As the Truth and Reconciliation Committees started to heal a fragmented nation, South Africa also was facing an influx of HIV cases from sub-Saharan Africa, rising from an estimated 5000 cases in 1994 to over 2.4 million cases in 1998 within a country of roughly 40 million people. Having built a computer simulation of the historical and estimated exponential future spread of HIV, I became impassioned about spreading awareness of the threat  since, unless greater education of HIV occurred, the nation was facing a dire future.

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A Visit with the Fantastic Folks at FCC-Gettysburg

by Dr. David A. Bray, Chief Information Officer
November 18, 2013

I recently was fortunate enough to visit the FCC's Gettysburg facility and meet several dedicated, hard-working, creative, and caring folks committed to serving the public. The visit began with a tour of the Consumer and Governmental Affairs Bureau's Consumer Center and a demo of a tool they use to follow-up on telephone calls into the center. Part of the tour included a hands-up component where I was able to watch and listen in on a phone call they had received, which was extremely helpful in aiding my understanding of all the different programmatic and IT efforts underway at FCC.

David Bray visit to FCC's Gettysburg Facility

I also met with folks from the Wireless Telecommunications Bureau (WTB) who gave a tour of the "war room" where spectrum auctions are held, showing a mock auction including the software supporting the online bids. After that visit I also met with folks from WTB's Technical Systems and Innovation Division who handle elements of FCC's Universal Licensing System and other important national endeavors. My tour included meeting with advanced technical experts on FCC's land mobile, microwave, and public safety/homeland security telecommunications endeavors. In all instances, I was impressed with the drive and commitment to serving the public that the FCC employees and contractors presented in their actions and in spirit.

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On Cyber Trick-or-T(h)reats

by Dr. David A. Bray, Chief Information Officer
October 30, 2013
David Bray

Last week, I started a public conversation on the importance of communication.  This week I want to discuss another side of digital communication:  the spread of viruses, malware, and advanced persistent threats on the internet. The timing of National Cybersecurity Awareness Month with Halloween is appropriate, because sometimes when engaging in professional or personal communications on the internet, we also run the risk of cyber tricks-or-threats.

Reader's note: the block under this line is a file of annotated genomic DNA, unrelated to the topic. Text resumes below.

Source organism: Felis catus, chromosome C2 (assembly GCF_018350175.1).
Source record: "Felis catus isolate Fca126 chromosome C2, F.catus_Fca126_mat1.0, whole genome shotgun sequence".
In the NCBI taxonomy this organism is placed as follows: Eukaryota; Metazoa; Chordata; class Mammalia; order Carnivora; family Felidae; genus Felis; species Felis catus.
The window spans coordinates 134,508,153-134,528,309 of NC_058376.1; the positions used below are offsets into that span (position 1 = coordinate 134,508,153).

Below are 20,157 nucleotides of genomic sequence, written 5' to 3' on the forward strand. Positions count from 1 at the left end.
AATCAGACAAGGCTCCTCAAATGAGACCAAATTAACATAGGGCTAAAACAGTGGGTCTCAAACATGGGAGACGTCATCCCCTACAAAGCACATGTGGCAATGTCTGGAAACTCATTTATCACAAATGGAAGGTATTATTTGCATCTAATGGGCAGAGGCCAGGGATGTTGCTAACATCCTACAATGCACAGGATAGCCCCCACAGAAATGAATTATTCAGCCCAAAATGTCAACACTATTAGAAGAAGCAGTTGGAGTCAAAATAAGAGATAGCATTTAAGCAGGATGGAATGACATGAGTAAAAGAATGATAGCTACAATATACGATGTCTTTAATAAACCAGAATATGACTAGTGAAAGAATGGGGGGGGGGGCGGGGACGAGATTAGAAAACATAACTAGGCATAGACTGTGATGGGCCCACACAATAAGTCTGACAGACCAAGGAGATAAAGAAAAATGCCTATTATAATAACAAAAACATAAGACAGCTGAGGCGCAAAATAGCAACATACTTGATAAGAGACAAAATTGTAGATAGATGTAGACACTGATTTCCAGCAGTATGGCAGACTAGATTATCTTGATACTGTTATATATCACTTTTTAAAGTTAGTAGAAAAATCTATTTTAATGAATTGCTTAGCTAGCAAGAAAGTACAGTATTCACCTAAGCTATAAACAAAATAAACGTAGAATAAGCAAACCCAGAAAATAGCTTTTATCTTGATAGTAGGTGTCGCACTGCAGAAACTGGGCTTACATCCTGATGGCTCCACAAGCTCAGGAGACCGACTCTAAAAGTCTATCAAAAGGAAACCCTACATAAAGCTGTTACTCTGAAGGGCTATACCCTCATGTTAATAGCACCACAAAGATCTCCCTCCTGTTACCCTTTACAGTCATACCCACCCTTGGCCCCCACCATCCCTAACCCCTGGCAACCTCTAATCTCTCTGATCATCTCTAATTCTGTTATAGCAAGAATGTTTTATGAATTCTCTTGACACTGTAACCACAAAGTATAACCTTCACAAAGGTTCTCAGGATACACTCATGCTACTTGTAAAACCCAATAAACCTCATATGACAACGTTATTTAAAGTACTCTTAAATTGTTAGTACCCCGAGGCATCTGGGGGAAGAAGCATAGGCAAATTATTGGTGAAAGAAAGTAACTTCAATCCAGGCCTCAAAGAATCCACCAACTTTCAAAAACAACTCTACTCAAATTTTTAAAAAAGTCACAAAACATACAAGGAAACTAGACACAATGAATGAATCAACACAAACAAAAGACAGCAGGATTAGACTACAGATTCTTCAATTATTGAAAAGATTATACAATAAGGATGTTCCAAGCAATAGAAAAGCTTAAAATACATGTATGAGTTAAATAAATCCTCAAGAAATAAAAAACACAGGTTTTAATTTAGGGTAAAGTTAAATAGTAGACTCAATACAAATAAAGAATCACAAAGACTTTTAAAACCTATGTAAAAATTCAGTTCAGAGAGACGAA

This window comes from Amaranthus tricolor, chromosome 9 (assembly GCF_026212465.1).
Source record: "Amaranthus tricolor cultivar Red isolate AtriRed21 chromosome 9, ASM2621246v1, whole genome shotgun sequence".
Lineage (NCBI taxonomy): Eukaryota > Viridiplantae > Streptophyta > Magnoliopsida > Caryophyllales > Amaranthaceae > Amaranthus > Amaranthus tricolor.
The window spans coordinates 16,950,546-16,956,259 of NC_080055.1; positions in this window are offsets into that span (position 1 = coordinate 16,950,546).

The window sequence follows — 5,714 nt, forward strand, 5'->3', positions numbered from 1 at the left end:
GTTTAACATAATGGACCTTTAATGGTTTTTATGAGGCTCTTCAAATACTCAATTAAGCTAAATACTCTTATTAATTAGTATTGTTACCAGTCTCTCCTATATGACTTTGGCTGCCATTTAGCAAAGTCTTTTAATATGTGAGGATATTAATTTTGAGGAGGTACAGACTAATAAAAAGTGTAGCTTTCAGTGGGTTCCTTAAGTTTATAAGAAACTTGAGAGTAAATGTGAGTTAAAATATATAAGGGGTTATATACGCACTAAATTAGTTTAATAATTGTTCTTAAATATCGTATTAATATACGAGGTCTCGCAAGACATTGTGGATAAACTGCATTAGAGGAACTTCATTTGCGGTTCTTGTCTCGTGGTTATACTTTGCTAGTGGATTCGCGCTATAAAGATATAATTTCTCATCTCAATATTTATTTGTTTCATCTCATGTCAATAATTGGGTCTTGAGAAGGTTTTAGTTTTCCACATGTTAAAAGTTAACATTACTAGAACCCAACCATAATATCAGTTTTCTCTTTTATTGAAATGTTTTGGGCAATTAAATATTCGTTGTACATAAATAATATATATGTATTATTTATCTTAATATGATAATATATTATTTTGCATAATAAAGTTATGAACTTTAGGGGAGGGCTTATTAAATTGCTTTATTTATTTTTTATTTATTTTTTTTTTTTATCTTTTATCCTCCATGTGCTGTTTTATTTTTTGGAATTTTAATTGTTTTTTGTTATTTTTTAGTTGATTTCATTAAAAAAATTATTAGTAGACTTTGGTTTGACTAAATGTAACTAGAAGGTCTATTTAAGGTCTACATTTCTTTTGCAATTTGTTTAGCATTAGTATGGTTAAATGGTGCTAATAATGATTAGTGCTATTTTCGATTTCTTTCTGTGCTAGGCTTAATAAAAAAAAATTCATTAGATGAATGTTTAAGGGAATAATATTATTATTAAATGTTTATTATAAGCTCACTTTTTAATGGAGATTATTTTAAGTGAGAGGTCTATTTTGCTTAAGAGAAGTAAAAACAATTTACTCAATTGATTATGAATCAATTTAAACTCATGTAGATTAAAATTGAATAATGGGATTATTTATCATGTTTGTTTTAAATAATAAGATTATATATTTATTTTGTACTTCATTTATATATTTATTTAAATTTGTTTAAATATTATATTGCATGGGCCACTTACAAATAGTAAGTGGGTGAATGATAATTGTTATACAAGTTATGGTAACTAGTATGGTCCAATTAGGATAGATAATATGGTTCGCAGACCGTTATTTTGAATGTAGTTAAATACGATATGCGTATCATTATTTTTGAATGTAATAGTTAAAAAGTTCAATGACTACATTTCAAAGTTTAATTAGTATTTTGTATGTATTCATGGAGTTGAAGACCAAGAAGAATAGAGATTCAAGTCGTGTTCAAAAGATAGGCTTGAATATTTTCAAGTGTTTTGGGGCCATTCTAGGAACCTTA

Cyber tricks-or-threats can come from visiting sites that do “drive by” infections, opening malicious file attachments, or downloading supposedly “free” software that compromises our computer’s security.   Don’t forget that in the mobile broadband age, the threats you normally associate with your home or office computer can easily be found on your mobile device:  the same cautionary principles apply.  For those of us who use the internet to engage in public and personal transactions, it is a quality assurance concern that our digital communications on the public infrastructure be kept both secure and private.

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On the Importance of Communication

by Dr. David A. Bray, Chief Information Officer
October 21, 2013
David Bray

Our modern world teems with communication. Most of us have cell phones or smart phones that allow us to be reached 24/7 by almost anyone as we move about the planet. We can access the Internet and catch-up on global and local news, share our thoughts via blogs, wikis, instant messages, or uploaded media files. Digital images, sounds, music, and video all can be accessed through the Internet to communicate ideas, share perspectives, and convey emotions from events both at home and halfway around the world.

I am so excited to join the FCC family as the new CIO. I realize I have much work to do to learn the full breadth and depth of the FCC's existing and historical IT efforts both internally and in collaboration with the public and private sectors. Everyone has been friendly and excited to communicate the Commission’s great endeavors. There is a palpable sense of purpose and mission here at the FCC. I am impressed by the number of people who have been here for fifteen, twenty, and thirty years or more, all who say they are here because of the role the FCC plays in enabling communication to support our national growth, prosperity, security, safety, and freedom.